A plan for 145 single-family homes in the Hazelmere Valley needs a thumbs-up from Metro Vancouver. (Aplin Martin report graphic)

Metro support vital to plan for South Surrey’s Hazelmere Valley

Regional public hearing to be set following draft amendment bylaw

Metro Vancouver officials want to hear what the public has to say about a request from the City of Surrey to amend the regional growth strategy to accommodate a significant development in the Hazelmere Valley.

MV spokesman Greg Valou confirmed the board voted last Friday to direct staff to draft an amendment bylaw to redesignate the lands in question to general urban from rural.

The amendment is needed to accommodate an application to build 145 single-family homes on 129 acres owned by Hazelmere Golf & Tennis Club.

“I do think… it would benefit from having the full public-hearing process that the regional growth strategy affords it,” Metro director Andrea Reimer said, during discussion of the matter Feb. 23. “I think it would behoove us to at least go through one proper public hearing.”

The vote goes against a recommendation by staff to decline the City of Surrey’s amendment request.

In a Feb. 2 report, Metro senior regional planner Terry Hoff explains the proposed amendment “primarily and fundamentally” impacts urban containment provisions within the RGS – referred to within the report as Metro 2040 – and has “related implications” for other Metro 2040 goals.

It “would contribute to sprawling urban growth and has not been justified through land capacity restraints,” the report states.

“If approved, (it) would signal… that the fundamental Metro 2040 urban containment goals and strategies are not viable. The proposed amendment challenges the most fundamental elements of Metro 2040.”

Valou said delegations heard at last week’s meeting helped sway directors’ support to move the amendment bylaw forward.

Those included an endorsement of the project from Semiahmoo First Nation Chief Harley Chappell, who spoke to the project’s benefit to the band, its lands and the environment. Others pointed to benefits including that it will help bring “idle farmland… back to useful crop production.”

Surrey council voted 6-2 last September to give the plan – proposed by Lapierre Holdings and Hazelmere for 18115 18147 and 18253 0 Ave. – third reading.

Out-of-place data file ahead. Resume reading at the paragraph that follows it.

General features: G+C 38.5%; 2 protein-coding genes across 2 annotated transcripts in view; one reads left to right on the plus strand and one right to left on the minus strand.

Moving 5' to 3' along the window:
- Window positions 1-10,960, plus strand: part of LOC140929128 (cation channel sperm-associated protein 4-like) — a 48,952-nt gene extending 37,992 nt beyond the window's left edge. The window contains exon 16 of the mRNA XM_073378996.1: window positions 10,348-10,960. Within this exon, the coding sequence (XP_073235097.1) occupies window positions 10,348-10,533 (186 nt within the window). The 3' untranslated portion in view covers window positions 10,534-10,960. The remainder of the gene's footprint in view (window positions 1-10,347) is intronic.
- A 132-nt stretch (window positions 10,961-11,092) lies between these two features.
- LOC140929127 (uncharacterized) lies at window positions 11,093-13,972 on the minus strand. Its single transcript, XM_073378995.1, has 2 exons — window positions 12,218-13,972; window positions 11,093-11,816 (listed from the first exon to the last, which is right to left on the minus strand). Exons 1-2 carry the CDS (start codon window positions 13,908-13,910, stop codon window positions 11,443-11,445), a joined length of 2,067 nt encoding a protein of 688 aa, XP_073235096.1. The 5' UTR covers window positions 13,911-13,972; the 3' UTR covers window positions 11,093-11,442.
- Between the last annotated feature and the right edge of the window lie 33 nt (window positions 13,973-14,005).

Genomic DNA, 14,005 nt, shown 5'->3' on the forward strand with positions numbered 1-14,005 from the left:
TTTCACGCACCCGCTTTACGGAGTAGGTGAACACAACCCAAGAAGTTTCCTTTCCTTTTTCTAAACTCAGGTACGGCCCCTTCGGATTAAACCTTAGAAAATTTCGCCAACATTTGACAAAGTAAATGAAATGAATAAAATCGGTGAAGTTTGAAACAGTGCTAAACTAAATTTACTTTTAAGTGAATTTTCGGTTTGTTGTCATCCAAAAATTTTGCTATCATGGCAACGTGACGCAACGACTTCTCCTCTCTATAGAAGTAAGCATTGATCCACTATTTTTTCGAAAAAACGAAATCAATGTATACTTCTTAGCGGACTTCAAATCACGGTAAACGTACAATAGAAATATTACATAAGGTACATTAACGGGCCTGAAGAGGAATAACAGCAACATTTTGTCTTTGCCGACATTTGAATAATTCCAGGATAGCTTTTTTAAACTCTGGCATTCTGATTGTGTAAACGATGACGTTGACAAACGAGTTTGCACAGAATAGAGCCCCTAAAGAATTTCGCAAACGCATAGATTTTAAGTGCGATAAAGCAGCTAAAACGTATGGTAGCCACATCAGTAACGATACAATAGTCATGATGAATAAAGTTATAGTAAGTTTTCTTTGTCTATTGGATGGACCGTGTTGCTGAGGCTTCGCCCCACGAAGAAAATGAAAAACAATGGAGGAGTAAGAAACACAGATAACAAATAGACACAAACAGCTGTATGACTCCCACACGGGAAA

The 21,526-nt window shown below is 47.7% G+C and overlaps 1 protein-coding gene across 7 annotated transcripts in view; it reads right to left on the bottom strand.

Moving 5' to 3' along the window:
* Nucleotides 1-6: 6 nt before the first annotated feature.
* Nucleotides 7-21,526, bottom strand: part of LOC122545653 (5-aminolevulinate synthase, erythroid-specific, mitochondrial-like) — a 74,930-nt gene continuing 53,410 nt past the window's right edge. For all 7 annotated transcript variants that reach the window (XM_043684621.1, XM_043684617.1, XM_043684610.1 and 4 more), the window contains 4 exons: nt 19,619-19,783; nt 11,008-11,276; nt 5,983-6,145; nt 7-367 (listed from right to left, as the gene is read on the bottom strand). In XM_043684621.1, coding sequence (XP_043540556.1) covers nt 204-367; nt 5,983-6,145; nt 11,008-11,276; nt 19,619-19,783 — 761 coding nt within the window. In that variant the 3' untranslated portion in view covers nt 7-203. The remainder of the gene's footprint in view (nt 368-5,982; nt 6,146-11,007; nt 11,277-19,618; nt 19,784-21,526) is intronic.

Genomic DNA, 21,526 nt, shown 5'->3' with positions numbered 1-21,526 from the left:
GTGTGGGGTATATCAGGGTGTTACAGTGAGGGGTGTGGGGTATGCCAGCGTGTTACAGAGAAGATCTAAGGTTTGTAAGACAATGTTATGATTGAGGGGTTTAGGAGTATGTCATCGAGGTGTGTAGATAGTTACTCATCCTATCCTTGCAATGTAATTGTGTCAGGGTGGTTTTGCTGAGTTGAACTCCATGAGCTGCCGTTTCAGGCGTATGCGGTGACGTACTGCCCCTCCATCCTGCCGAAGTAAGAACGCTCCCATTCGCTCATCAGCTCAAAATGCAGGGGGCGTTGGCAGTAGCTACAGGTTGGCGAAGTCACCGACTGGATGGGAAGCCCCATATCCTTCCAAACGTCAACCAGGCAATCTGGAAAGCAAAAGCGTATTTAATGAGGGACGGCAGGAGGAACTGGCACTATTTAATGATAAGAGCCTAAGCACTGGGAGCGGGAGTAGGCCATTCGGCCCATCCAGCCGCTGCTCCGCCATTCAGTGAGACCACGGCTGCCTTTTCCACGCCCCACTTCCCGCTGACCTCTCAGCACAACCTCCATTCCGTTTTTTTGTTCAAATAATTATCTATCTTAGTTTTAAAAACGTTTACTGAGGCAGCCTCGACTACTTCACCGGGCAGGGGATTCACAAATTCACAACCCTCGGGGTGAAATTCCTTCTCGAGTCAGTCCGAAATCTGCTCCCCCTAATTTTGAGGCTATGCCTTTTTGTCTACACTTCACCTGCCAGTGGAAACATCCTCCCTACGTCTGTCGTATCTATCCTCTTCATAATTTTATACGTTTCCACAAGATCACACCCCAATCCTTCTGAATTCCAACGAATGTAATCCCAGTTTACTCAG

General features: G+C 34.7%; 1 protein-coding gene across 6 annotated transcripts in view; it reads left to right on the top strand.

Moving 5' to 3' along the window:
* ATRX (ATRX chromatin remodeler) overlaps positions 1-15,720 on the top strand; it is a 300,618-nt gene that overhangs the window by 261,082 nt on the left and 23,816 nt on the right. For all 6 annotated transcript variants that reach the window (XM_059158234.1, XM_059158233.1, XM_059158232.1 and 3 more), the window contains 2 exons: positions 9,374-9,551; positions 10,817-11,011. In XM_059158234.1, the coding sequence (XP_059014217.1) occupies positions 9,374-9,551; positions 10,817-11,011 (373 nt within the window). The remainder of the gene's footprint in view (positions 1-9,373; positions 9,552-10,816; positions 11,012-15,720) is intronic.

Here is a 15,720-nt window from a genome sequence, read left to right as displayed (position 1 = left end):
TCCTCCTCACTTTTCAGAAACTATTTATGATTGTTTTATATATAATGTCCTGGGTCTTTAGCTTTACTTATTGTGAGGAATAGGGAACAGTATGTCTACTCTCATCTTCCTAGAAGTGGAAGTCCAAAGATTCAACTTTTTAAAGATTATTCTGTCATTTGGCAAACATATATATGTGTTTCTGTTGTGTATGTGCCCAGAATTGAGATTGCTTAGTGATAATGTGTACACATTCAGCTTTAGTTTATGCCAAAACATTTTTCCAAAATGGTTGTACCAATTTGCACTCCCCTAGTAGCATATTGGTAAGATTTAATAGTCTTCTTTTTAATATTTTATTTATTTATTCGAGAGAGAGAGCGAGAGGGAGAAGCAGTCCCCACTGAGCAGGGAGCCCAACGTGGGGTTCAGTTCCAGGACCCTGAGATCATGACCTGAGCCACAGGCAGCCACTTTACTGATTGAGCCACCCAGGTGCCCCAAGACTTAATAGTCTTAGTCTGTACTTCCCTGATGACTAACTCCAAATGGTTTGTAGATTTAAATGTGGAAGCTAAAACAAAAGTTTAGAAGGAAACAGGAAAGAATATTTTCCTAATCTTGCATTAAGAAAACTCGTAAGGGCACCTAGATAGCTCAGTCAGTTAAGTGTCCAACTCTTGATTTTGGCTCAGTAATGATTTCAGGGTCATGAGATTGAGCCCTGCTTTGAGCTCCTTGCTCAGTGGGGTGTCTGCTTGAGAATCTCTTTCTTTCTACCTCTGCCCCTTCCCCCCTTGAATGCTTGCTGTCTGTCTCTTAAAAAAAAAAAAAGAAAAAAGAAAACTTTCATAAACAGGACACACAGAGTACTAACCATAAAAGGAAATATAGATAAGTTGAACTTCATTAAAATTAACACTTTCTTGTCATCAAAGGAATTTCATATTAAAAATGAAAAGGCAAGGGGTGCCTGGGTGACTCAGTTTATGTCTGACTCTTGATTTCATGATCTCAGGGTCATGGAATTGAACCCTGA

The majority of the property, located across the street from the U.S. boundary, is owned by Hazelmere.

The proponents have described the project as key to the golf course’s continued viability; a “strategic move” by Hazelmere to counter a declining trend in the golf industry.

If approved, it would also include a return of 10.7 acres of golf-course land to the ALR; three acres of park; and protection of 7.8 acres of natural area, Maggie Koka, agent for the developer, told council in September.

Opponents have expressed concern with the infrastructure required, as well as with impacts on the area’s aquifers, schools, traffic volumes and the Little Campbell River.

At Friday’s board meeting, Sarah Rush, representing Friends of Hazelmere Campbell Valley, appealed for the application to be denied, describing it as “urban sprawl.”

In a summary, Rush said the project will cause “considerable further loss” of agricultural land, is nowhere near public transportation and does not meet any of Metro 2040’s goals.

Surrey Coun. Mike Starchuk, an alternate board director, urged fellow directors to support the project, noting “hard boundaries” had been set to control the setbacks from agricultural land, and that farming activity triggered by the proposal is “second-to-none.”

Richmond Coun. Harold Steves, however, cautioned against making deals to gain agricultural land.

“When you start playing around with agricultural lands, you are actually increasing the speculative value of all the neighbouring lands, and this is what this proposal does,” Steves said.

“You’re simply going to increase the speculation of the farm lands around it and I don’t think that’s a wise idea.”

A date for a public hearing has not been set.

City of Surrey general manager of planning and development confirmed the amendment is vital to the development.

“If Metro Vancouver Board did not support the project, the proposed development could not proceed,” he told Peace Arch News by email.

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